The independent state of Kota became a reality in 1631 when Rao Madho Singhal, the second son of Rao Ratan of Bundi was made the ruler, by the Mughal Emperor Jahangir. Soon Kota outgrew its parent state to become bigger in area, richer in revenue and more powerful. Maharao Bhim Singh played a pivotal role in Kota's history, having held a 'Mansab' of five thousand and being the first in his dynasty to have the title of Maharao. During the colonial period, firebrand social activist Guru Radha Kishan organised the masses against the policies of the government. He left Kota after local administration came to know about the arrest warrant issued against him for his participation in Indian Independence activities.
Princely city of Kota
|Princely city: Kota (कोटा)|
|Independence from:||Bundi State|
|Dynasties||Rajput Chauhan Hada|
- Dainik Bhaskar
- Rajasthan Patrika
- Dainik Nav Jyoti
- Dainik Kota Beuro
- Hadoti Express
- Kota Plus
- Chambal Sandesh
- The Times of India
- The Hindu
- Hindustan Times
|Population Growth of Kota|
As of 2011[update], Kota had a population of 1,001,365, of which male and female are 529,795 and 471,570 respectively. Although Kota city has population of 1,001,365; its urban Agglomeration is city only and does not qualify under the definition for a metropolitan city as defined by the Ministry of Home Affairs, Government of India. The sex ratio was 906 and 12.74% were under six years of age. The effective literacy rate was 83.65%, with male literacy at 90.56% and female literacy at 75.90%. It is 3rd largest city in Rajasthan and 46th largest in India.
Government institutions and courts
Governmental institutions in Kota include:
- Municipal Corporation
- Office of the Divisional Commissioner
- Rajasthan Housing Board
- Command Area Development (CAD)
- Urban Improvement Trust (UIT)
- Office of the Superintendent of Police, Inspector General of Police and the Income Tax commissioner of Kota range.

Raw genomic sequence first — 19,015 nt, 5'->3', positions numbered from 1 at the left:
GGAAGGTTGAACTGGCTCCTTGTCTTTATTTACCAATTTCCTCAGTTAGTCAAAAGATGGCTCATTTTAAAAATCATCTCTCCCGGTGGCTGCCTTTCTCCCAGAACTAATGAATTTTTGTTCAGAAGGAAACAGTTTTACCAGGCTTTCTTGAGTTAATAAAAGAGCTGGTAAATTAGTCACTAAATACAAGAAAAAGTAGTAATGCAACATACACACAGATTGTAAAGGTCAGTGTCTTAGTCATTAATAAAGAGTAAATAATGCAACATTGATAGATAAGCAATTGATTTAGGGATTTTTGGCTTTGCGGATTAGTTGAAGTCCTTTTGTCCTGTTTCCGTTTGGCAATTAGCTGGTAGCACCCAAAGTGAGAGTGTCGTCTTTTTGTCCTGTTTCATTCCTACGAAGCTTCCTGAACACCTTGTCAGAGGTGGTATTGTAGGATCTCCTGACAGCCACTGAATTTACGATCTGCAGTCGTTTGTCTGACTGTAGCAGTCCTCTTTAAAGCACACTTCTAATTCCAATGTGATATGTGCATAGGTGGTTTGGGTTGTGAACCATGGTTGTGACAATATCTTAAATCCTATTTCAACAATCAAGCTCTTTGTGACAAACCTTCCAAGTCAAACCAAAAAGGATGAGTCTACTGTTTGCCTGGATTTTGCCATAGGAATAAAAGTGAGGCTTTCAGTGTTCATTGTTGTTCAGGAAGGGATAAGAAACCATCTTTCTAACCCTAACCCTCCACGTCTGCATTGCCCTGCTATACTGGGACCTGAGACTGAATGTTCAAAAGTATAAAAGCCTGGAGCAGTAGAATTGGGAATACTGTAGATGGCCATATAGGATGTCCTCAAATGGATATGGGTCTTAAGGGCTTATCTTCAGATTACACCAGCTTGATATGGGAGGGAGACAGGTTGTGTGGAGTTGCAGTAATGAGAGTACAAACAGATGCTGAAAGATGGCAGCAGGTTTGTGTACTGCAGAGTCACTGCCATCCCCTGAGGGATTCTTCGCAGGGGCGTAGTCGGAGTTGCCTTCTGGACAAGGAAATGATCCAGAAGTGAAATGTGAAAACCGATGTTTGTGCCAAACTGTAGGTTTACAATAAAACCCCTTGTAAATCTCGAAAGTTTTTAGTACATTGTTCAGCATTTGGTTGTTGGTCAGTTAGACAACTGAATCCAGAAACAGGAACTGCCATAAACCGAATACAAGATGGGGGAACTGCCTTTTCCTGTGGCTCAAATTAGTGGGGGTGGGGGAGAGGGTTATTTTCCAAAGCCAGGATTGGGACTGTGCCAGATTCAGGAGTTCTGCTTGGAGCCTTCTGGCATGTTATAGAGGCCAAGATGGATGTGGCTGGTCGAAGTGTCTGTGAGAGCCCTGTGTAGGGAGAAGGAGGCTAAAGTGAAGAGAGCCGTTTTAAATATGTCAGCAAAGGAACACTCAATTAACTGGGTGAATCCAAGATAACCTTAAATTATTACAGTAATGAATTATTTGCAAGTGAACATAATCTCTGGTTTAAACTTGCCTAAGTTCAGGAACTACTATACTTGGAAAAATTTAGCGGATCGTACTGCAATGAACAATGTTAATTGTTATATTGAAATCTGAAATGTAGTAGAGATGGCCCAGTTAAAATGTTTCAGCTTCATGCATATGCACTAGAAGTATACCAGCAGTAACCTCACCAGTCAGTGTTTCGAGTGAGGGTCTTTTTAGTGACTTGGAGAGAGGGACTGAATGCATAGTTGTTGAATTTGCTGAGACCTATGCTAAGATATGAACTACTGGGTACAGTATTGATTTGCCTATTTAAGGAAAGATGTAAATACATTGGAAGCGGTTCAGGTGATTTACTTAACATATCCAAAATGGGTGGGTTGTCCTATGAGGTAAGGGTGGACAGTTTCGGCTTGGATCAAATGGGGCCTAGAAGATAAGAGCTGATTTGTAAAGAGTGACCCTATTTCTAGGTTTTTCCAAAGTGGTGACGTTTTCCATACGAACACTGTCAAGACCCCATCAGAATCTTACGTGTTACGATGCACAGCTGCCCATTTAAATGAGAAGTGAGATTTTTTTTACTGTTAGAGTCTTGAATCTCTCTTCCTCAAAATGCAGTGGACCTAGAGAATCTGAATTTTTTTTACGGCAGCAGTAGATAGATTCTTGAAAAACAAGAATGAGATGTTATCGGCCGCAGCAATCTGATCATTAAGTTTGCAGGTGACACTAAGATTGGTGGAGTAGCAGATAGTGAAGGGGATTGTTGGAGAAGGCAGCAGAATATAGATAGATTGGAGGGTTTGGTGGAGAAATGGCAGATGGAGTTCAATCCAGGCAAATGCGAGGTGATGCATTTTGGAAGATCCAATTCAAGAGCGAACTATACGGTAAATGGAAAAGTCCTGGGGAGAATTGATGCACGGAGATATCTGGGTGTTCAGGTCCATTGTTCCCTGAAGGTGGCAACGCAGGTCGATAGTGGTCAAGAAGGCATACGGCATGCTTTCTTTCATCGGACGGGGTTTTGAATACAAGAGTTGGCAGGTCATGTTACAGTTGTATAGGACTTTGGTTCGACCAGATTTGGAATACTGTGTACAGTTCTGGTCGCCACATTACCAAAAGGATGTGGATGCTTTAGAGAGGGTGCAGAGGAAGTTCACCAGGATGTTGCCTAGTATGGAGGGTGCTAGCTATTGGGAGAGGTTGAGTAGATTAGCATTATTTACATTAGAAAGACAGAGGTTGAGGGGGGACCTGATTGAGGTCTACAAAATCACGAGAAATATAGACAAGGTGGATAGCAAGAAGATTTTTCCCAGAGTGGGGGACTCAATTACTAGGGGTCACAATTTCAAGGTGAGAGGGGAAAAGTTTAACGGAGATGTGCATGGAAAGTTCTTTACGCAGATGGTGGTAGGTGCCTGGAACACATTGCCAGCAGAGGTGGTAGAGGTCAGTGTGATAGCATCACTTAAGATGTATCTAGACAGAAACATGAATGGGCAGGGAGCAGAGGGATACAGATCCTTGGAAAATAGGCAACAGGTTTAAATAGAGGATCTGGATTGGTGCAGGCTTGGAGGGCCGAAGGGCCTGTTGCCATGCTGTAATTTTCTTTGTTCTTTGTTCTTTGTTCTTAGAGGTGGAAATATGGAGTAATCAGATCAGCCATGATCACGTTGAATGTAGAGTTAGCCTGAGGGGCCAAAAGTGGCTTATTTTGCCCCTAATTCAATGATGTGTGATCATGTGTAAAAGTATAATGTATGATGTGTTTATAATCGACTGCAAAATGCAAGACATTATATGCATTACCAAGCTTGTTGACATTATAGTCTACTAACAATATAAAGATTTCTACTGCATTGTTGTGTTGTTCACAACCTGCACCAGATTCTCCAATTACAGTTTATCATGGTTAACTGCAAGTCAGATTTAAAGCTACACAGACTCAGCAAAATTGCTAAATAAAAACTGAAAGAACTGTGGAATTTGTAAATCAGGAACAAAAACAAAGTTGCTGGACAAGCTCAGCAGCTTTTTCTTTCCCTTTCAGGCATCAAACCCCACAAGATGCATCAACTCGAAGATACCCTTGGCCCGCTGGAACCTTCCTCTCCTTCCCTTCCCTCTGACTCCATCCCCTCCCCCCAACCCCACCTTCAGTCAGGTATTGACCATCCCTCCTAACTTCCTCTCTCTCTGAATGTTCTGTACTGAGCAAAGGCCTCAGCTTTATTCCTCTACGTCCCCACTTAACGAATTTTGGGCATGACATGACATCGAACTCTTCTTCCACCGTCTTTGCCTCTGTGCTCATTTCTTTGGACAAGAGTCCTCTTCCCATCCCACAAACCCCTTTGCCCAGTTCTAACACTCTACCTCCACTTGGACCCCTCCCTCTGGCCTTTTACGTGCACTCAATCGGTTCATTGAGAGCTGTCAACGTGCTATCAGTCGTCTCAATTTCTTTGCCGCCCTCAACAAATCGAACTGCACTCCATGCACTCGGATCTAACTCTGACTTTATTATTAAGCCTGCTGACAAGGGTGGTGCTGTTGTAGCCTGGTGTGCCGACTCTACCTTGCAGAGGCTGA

- Office of the Divisional Railway Manager, Kota Division, West Central Railway
The District court provides court and notary services.
Healthcare is provided by a combination of public and private-sector hospitals.
The main hospitals include:
- MBS Hospital, Civil Lines
- Global Modi Hospital, Swami Vivekanand Nagar
- Medical college Hospital, R.K. Puram
- Maitri Hospital, Talwandi
- Sudha Hospital], Talwandi
- Sudha Heart Institute. Talwandi, Kota
- Cancer Hospital, Dadabari
- Kota Heart institute, Talwandi
- PMC American Hospital, Indra Vihar
- Bharat Vikas Parishad Hospital, Pratap Nagar
- E.S.I. Hospital, Vigyan Nagar
- Ratna Nursing Home, Nayapura
- M.J.Hospital, Vasant Vihar
- Jaiswal hospital & Neuro institute, Vigyan Nagar
There are 16 other hospitals within the city limit
The city is the trade center for an area in which cotton, millet, wheat, coriander and oilseeds are grown; industries include cotton and oilseed milling, textile weaving, distilling, dairying, and the manufacture of metal handcrafts. Kota also has an extensive industry of stone-polishing of a stone called Kota Stone, used for the floor and walls of residential and business buildings.
Kota doria and saris
Kota is known for the fine translucent muslins called Masuria Malmal. Originally, such saris were called Masuria because they were woven in Mysore. The weavers were subsequently brought to Kota by Rao Kishore Singh who was a general in the Mughal army. The weavers were brought to Kota in the late 17th and early 18th centuries, and the saris came to be known as 'Kota-Masuria'. Kota saris are popularly known as 'Masuria' in Kota and Kotadoria outside the state. 'Doria' means thread.
Weaving in Kota was started by Maharana Bhimdeo in the 18th century. Maharaja Bhim Singh of Kota brought some weavers from the Deccan in the early 18th Century and the craft blossomed under the royal patronage. The warp and weft use a combination of threads creating a fine chequered pattern (Khat) where the cotton portion provides firmness while the silk lends a gossamer finish to the fabric.
The fine-grained variety of limestone is known as Kota stone, with rich greenish-blue and brown colours. Kota stone are tough, non water-absorbent, non-slip, and non-porous. The varieties include Kota Blue Natural, Kota Blue Honed, Kota Blue Polished, Kota Blue Cobbles, Kota Brown Natural and Kota Brown Polished.
Kota has 3 types of power stations – thermal, hydro and gas.
In the past decade the city has emerged as a popular coaching destination for competitive exams preparation and for-profit educational services has become a major part of the city's economy.
Kota has five major universities:
- Rajasthan Technical University
- University of Kota
- Vardhman Mahaveer Open University;
- Career Point University
- Agriculture University Kota